On September 2nd 2013, I was looking forwards to spending the week at my boyfriend’s house. His parents had gone away, we had the place to ourselves, and we were looking forwards to a ‘practice run’ of living together – we had two weeks until we were due to start living together in a student house, as I began my second year of university, and he began his first.
Little did I know, when I woke up that morning, that by the evening my entire world would have flipped upside down. Everything I thought I knew would change; all my plans would need plan Bs and Cs and backups and substitutes. By the end of the day I wasn’t sure what I was going to do about university; whether I was even going to go back. My hopes of graduating alongside my friends certainly seemed to have vanished.
I didn’t know what the future held for D and I. Could we stick together through something like this? And what exactly did ‘something like this’ entail? Was I ready to be a mum at 19 years old? Could I see the pregnancy through and relinquish my baby for adoption? Could I go through with an abortion? Each decision would hold massive, life-long implications.
I was a slightly awkward theatre student, with no real direction in life, my main hobbies were watching films and reading books, and I had no inclination to change my life. I was selfish and drifting through life, still feeling like a girl.
And when I woke up on the morning of September 2nd, 2013, I had no idea what was ahead. I never even dreamed that one small plus sign on a white plastic stick could change the world as I knew it.
Fast forward twelve months, to September 2nd 2014, and I wake up every morning to see my daughter; this beautiful, incredible human being that I carried. I look at the growing pile of dissertation work, a reminder of the fact that I went ahead with my second year, I completed it, I passed with a 2:1 and now I’m going straight into my third year, still on track to graduate with my friends.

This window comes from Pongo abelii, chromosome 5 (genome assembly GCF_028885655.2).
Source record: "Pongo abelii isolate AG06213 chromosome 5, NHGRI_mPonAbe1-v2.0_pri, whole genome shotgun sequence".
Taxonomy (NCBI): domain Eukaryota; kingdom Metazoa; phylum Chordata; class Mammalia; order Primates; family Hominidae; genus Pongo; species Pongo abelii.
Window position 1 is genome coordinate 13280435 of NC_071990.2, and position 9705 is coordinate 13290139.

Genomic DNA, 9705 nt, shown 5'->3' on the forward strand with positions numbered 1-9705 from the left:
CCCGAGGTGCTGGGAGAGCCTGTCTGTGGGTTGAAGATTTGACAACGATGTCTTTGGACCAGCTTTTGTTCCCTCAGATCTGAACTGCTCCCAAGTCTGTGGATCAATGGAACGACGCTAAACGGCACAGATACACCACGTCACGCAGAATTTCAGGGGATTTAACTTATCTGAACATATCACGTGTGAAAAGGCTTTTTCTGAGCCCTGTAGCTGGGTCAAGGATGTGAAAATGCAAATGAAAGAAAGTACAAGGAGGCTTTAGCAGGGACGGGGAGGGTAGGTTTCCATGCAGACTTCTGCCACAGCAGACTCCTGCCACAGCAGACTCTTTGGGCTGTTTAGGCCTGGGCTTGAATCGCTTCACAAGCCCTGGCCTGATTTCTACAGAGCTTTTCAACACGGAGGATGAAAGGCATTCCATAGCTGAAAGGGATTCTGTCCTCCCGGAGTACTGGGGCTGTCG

I see my daughter changing every day, rolling and laughing and smiling, even trying to copy the baby signs we’re teaching her, getting ready to try solids, about to go to nursery, and I remember the uncertainty of that first day of knowing. I can’t say with any degree of certainty whether either of the other two options would’ve been worse or better, and it’s certainly not for me to judge what others should do, but personally, I wouldn’t change a thing.
I look at D, the man who will one day be my husband, and I see a strong, loving father. I see it in his eyes when he cuddles her, I see it in his smile when she laughs at the faces he pulls; he was made to be a father. I look at myself and see someone who has slipped into parenting; there’s been speed bumps along the way, but there always are. I see someone who is passionate about many things, someone who has a purpose – I will make my daughter proud; I will be a role model; I will be the mother she deserves and aspires to be like. I look at myself and I see a woman.
What a difference a year makes.